In spaceflight, a launch vehicle or carrier rocket is a rocket used to carry a payload from the Earth's surface into outer space. A launch system includes the launch vehicle, the launch pad and other infrastructure. Usually the payload is an artificial satellite placed into orbit, but some spaceflights are sub-orbital while others enable spacecraft to escape Earth orbit entirely. A launch vehicle which carries its payload on a suborbital trajectory is often called a sounding rocket.
Types of launch vehicles
Expendable launch vehicles are designed for one-time use. They usually separate from their payload, and may break up during atmospheric reentry. Reusable launch vehicles, on the other hand, are designed to be recovered intact and used again for subsequent launches. For orbital spaceflights, the Space Shuttle is currently the only launch vehicle with components which have been used for multiple flights.
Launch vehicles are also characterized by the number of stages they employ. Rockets with as many as five stages have been successfully launched, and there have been designs for several single-stage-to-orbit vehicles. Additionally, launch vehicles are very often supplied with boosters. These supply high thrust early on in the flight in parallel with other engines on the vehicle. Boosters allow the remaining engines to be smaller which reduces the stages burnout mass and thus allows for bigger payload.
Other frequently-reported characteristics of launch vehicles are the nation or space agency responsible for the launch, and the company or consortium that manufactures and launches the vehicle. As examples, the European Space Agency is responsible for the Ariane V, and the United Launch Alliance manufactures and launches the Delta IV. Many launch vehicles are considered part of an historical line of vehicles which share a name. For example, the Atlas V is the latest member of the Atlas rocket family.
Non-rocket spacelaunch alternatives are at the planning stage.
Various methods, each with specialized equipment, are used to get an assembled launch vehicle on its launch pad. In some launch systems, like Delta II, the vehicle is assembled vertically on the pad, using a crane to hoist each stage into place. The Space Shuttle orbiter, external tank, and solid rocket boosters are assembled vertically in the Vehicle Assembly Building and then a special crawler-transporter moves the entire stack upright to the launch pad. The Soyuz rocket is assembled horizontally in a processing hangar, transported horizontally, and then brought upright once at the pad.
These assembly activities take place as part of the overall launch campaign for the vehicle.
Derivation and related terms
The term derives from the American satellite program, Project Vanguard, as a contraction of the phrase "Satellite Launching Vehicle" abbreviated as "SLV" as a term in the list of what the rockets were allocated for: flight test, or actually launching a satellite. The contraction would also apply to rockets which send probes to other worlds or the interplanetary medium.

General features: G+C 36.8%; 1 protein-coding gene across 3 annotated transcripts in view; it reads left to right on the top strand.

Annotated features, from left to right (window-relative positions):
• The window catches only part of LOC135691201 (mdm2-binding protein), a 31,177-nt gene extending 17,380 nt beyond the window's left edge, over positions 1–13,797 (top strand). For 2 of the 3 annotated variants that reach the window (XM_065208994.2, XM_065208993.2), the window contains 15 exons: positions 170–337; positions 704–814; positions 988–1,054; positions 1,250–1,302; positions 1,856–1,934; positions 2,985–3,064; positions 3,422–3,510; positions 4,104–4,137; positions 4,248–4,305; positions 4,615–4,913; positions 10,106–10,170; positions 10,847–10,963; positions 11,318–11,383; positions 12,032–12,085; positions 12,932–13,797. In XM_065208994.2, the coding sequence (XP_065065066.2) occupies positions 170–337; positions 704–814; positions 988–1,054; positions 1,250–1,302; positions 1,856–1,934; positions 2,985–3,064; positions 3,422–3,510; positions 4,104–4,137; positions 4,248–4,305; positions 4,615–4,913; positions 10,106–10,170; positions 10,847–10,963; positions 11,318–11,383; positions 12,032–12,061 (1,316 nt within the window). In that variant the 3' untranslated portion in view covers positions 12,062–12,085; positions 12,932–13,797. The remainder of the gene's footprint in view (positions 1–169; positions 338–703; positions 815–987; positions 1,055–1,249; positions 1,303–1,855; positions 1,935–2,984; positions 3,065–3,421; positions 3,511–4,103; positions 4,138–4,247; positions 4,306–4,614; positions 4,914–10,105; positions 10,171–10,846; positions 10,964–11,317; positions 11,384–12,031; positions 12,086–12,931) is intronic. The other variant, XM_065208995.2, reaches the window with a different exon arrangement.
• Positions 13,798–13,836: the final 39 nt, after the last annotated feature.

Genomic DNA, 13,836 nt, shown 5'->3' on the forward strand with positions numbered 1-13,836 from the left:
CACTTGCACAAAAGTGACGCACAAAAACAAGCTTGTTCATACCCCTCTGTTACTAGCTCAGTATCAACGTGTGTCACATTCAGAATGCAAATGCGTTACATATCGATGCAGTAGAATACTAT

In the English language, the phrase carrier rocket was used earlier, and still is in some circles in Britain. A translation of that phrase is used in German, Russian, and Chinese. The U.S. Air Force detested the term carrier, which would refer to their competition, the aircraft carriers of the U.S. Navy. For this reason they called one airplane which carried another a conveyor.
Suborbital launch vehicles
Current suborbital launch vehicles include SpaceShipOne.
Orbital Launch vehicles
The delta-v needed for orbital launch is generally between 9300 and 10,000 m/s, although there is no upper limit.
The delta-v needed can be considered to be a combination of air-drag (determined by ballistic coefficient), gravity losses, altitude gain and the horizontal speed necessary to give a suitable perigee.
Minimising air-drag means having a reasonably high ballistic coefficient which generally means having a launch vehicle about 10-20m long (longer still for hydrogen fueled stages as hydrogen has low density), as well as leaving the atmosphere early on in the flight, giving an air drag of around 300 m/s.
The horizontal speed necessary is around 7800 m/s..
The delta-v for altitude gain varies, but is around 2 km/s for 200 km altitude.
The calculation of the total delta-v for launch is complicated and in nearly all cases numerical integration is used; adding the delta-v's gives a pessimistic result since the rocket can thrust at an angle to reach orbit, which saves fuel as it can gain altitude and horizontal speed simultaneously.
Under international law, the nationality of the owner of a launch vehicle determines which country is responsible for any damages resulting from that vehicle. Due to this, some countries require that rocket manufacturers and launchers adhere to specific regulations to indemnify and protect the safety of people and property that may be affected by a flight.
In the US any rocket launch that is not classified as amateur, and also is not "for and by the government," must be approved by the Federal Aviation Administration's Office of Commercial Space Transportation (FAA/AST), located in Washington, DC
Calendar of upcoming launches
Spaceflight Now maintains a "Worldwide launch schedule" listing upcoming launches.
Ariane 5 · Atlas V · Delta (II · IV) · Dnepr-1 · GSLV · H-IIA · Kaituozhe-1 · Kosmos-3M · Long March (1D · 2C · 2D · 2F · 3A · 3B · 3C · 4B · 4C) · Minotaur I · Molniya-M · Paektusan · Pegasus · Proton (K · M) · PSLV · Rokot · Safir · Shavit · Shtil' · Start-1 · Strela · Soyuz (U · FG · 2) · Taurus · Unha · VLS-1 · Volna · Zenit (2 · 2M · 3SL · 3SLB)
Published in July 2009.
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